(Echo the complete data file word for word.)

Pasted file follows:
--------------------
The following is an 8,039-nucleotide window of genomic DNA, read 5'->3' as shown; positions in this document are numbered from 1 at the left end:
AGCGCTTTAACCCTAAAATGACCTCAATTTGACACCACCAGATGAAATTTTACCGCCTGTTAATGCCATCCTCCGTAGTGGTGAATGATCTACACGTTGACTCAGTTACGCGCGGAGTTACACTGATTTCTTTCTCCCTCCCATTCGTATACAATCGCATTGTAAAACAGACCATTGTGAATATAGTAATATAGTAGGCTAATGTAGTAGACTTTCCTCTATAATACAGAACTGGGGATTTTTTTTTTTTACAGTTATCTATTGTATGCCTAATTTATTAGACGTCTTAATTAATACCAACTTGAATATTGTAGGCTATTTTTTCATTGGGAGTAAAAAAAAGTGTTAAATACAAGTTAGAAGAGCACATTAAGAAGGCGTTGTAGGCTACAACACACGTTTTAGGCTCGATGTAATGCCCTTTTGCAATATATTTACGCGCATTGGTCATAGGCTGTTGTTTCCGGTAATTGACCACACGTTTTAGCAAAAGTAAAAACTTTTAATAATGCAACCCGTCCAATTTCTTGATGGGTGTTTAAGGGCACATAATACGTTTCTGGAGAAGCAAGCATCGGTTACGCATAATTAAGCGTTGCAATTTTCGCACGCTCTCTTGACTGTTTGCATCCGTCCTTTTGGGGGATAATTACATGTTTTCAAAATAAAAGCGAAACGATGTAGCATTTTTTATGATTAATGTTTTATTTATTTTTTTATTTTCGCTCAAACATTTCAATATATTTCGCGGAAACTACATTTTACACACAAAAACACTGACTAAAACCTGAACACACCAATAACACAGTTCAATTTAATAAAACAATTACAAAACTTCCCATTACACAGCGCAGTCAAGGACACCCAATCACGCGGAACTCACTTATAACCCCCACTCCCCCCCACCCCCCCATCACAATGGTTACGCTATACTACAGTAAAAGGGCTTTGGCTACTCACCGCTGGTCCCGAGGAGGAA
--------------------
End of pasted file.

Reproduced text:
The following is an 8,039-nucleotide window of genomic DNA, read 5'->3' as shown; positions in this document are numbered from 1 at the left end:
AGCGCTTTAACCCTAAAATGACCTCAATTTGACACCACCAGATGAAATTTTACCGCCTGTTAATGCCATCCTCCGTAGTGGTGAATGATCTACACGTTGACTCAGTTACGCGCGGAGTTACACTGATTTCTTTCTCCCTCCCATTCGTATACAATCGCATTGTAAAACAGACCATTGTGAATATAGTAATATAGTAGGCTAATGTAGTAGACTTTCCTCTATAATACAGAACTGGGGATTTTTTTTTTTTACAGTTATCTATTGTATGCCTAATTTATTAGACGTCTTAATTAATACCAACTTGAATATTGTAGGCTATTTTTTCATTGGGAGTAAAAAAAAGTGTTAAATACAAGTTAGAAGAGCACATTAAGAAGGCGTTGTAGGCTACAACACACGTTTTAGGCTCGATGTAATGCCCTTTTGCAATATATTTACGCGCATTGGTCATAGGCTGTTGTTTCCGGTAATTGACCACACGTTTTAGCAAAAGTAAAAACTTTTAATAATGCAACCCGTCCAATTTCTTGATGGGTGTTTAAGGGCACATAATACGTTTCTGGAGAAGCAAGCATCGGTTACGCATAATTAAGCGTTGCAATTTTCGCACGCTCTCTTGACTGTTTGCATCCGTCCTTTTGGGGGATAATTACATGTTTTCAAAATAAAAGCGAAACGATGTAGCATTTTTTATGATTAATGTTTTATTTATTTTTTTATTTTCGCTCAAACATTTCAATATATTTCGCGGAAACTACATTTTACACACAAAAACACTGACTAAAACCTGAACACACCAATAACACAGTTCAATTTAATAAAACAATTACAAAACTTCCCATTACACAGCGCAGTCAAGGACACCCAATCACGCGGAACTCACTTATAACCCCCACTCCCCCCCACCCCCCCATCACAATGGTTACGCTATACTACAGTAAAAGGGCTTTGGCTACTCACCGCTGGTCCCGAGGAGGAA